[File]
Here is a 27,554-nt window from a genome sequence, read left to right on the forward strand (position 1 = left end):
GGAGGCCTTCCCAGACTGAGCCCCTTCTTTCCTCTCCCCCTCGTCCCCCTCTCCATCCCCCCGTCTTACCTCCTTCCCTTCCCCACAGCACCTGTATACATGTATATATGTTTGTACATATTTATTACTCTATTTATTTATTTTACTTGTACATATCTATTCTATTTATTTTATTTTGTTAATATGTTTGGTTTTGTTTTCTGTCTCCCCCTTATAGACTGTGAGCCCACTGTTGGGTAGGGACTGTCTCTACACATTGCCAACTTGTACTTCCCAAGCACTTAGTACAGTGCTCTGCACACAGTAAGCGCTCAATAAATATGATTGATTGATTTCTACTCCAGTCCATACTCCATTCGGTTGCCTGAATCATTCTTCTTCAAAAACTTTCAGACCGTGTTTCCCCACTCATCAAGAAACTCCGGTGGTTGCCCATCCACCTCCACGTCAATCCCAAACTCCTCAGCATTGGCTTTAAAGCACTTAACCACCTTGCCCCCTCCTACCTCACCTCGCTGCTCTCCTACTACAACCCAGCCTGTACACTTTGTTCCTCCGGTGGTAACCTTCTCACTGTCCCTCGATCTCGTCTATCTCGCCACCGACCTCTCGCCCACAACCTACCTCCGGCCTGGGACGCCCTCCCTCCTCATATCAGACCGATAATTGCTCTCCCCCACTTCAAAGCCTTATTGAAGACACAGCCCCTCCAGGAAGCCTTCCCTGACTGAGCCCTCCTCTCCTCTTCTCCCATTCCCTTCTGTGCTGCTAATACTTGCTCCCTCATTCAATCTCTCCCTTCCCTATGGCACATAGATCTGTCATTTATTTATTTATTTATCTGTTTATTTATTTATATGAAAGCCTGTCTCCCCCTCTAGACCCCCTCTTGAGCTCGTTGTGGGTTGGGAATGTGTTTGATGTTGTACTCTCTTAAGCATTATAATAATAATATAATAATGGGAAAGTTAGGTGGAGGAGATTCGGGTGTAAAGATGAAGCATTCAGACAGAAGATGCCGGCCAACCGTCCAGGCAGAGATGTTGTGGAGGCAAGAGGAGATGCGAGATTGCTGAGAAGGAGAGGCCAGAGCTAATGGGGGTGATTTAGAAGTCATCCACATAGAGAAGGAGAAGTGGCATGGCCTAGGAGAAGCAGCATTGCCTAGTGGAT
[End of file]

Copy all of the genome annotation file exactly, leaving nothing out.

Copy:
Here is a 27,554-nt window from a genome sequence, read left to right on the forward strand (position 1 = left end):
GGAGGCCTTCCCAGACTGAGCCCCTTCTTTCCTCTCCCCCTCGTCCCCCTCTCCATCCCCCCGTCTTACCTCCTTCCCTTCCCCACAGCACCTGTATACATGTATATATGTTTGTACATATTTATTACTCTATTTATTTATTTTACTTGTACATATCTATTCTATTTATTTTATTTTGTTAATATGTTTGGTTTTGTTTTCTGTCTCCCCCTTATAGACTGTGAGCCCACTGTTGGGTAGGGACTGTCTCTACACATTGCCAACTTGTACTTCCCAAGCACTTAGTACAGTGCTCTGCACACAGTAAGCGCTCAATAAATATGATTGATTGATTTCTACTCCAGTCCATACTCCATTCGGTTGCCTGAATCATTCTTCTTCAAAAACTTTCAGACCGTGTTTCCCCACTCATCAAGAAACTCCGGTGGTTGCCCATCCACCTCCACGTCAATCCCAAACTCCTCAGCATTGGCTTTAAAGCACTTAACCACCTTGCCCCCTCCTACCTCACCTCGCTGCTCTCCTACTACAACCCAGCCTGTACACTTTGTTCCTCCGGTGGTAACCTTCTCACTGTCCCTCGATCTCGTCTATCTCGCCACCGACCTCTCGCCCACAACCTACCTCCGGCCTGGGACGCCCTCCCTCCTCATATCAGACCGATAATTGCTCTCCCCCACTTCAAAGCCTTATTGAAGACACAGCCCCTCCAGGAAGCCTTCCCTGACTGAGCCCTCCTCTCCTCTTCTCCCATTCCCTTCTGTGCTGCTAATACTTGCTCCCTCATTCAATCTCTCCCTTCCCTATGGCACATAGATCTGTCATTTATTTATTTATTTATCTGTTTATTTATTTATATGAAAGCCTGTCTCCCCCTCTAGACCCCCTCTTGAGCTCGTTGTGGGTTGGGAATGTGTTTGATGTTGTACTCTCTTAAGCATTATAATAATAATATAATAATGGGAAAGTTAGGTGGAGGAGATTCGGGTGTAAAGATGAAGCATTCAGACAGAAGATGCCGGCCAACCGTCCAGGCAGAGATGTTGTGGAGGCAAGAGGAGATGCGAGATTGCTGAGAAGGAGAGGCCAGAGCTAATGGGGGTGATTTAGAAGTCATCCACATAGAGAAGGAGAAGTGGCATGGCCTAGGAGAAGCAGCATTGCCTAGTGGAT